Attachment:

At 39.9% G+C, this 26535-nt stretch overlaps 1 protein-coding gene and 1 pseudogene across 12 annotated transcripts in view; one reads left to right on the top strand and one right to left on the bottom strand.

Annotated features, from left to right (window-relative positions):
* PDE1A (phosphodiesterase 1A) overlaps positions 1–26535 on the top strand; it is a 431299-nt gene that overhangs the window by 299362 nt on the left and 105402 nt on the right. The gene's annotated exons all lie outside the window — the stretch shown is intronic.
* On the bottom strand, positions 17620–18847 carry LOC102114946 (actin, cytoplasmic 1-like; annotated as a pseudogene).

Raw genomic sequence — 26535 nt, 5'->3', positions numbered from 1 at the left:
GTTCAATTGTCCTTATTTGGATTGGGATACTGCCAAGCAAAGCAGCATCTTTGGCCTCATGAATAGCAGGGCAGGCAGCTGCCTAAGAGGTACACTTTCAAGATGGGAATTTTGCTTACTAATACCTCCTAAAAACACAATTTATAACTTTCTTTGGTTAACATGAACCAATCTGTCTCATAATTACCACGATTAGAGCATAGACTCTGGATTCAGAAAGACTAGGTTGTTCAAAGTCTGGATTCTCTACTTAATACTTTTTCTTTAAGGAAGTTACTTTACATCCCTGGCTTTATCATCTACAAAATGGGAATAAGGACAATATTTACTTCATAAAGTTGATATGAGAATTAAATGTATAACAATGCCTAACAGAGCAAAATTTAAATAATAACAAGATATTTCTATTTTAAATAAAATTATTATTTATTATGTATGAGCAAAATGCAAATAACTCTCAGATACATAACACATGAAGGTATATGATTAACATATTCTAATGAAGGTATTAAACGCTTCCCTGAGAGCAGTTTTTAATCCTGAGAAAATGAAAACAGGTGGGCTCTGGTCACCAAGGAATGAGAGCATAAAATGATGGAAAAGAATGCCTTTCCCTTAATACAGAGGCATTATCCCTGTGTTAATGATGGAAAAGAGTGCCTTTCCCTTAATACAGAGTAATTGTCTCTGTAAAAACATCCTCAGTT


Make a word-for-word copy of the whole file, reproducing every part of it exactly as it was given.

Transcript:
At 39.9% G+C, this 26535-nt stretch overlaps 1 protein-coding gene and 1 pseudogene across 12 annotated transcripts in view; one reads left to right on the top strand and one right to left on the bottom strand.

Annotated features, from left to right (window-relative positions):
* PDE1A (phosphodiesterase 1A) overlaps positions 1–26535 on the top strand; it is a 431299-nt gene that overhangs the window by 299362 nt on the left and 105402 nt on the right. The gene's annotated exons all lie outside the window — the stretch shown is intronic.
* On the bottom strand, positions 17620–18847 carry LOC102114946 (actin, cytoplasmic 1-like; annotated as a pseudogene).

Raw genomic sequence — 26535 nt, 5'->3', positions numbered from 1 at the left:
GTTCAATTGTCCTTATTTGGATTGGGATACTGCCAAGCAAAGCAGCATCTTTGGCCTCATGAATAGCAGGGCAGGCAGCTGCCTAAGAGGTACACTTTCAAGATGGGAATTTTGCTTACTAATACCTCCTAAAAACACAATTTATAACTTTCTTTGGTTAACATGAACCAATCTGTCTCATAATTACCACGATTAGAGCATAGACTCTGGATTCAGAAAGACTAGGTTGTTCAAAGTCTGGATTCTCTACTTAATACTTTTTCTTTAAGGAAGTTACTTTACATCCCTGGCTTTATCATCTACAAAATGGGAATAAGGACAATATTTACTTCATAAAGTTGATATGAGAATTAAATGTATAACAATGCCTAACAGAGCAAAATTTAAATAATAACAAGATATTTCTATTTTAAATAAAATTATTATTTATTATGTATGAGCAAAATGCAAATAACTCTCAGATACATAACACATGAAGGTATATGATTAACATATTCTAATGAAGGTATTAAACGCTTCCCTGAGAGCAGTTTTTAATCCTGAGAAAATGAAAACAGGTGGGCTCTGGTCACCAAGGAATGAGAGCATAAAATGATGGAAAAGAATGCCTTTCCCTTAATACAGAGGCATTATCCCTGTGTTAATGATGGAAAAGAGTGCCTTTCCCTTAATACAGAGTAATTGTCTCTGTAAAAACATCCTCAGTT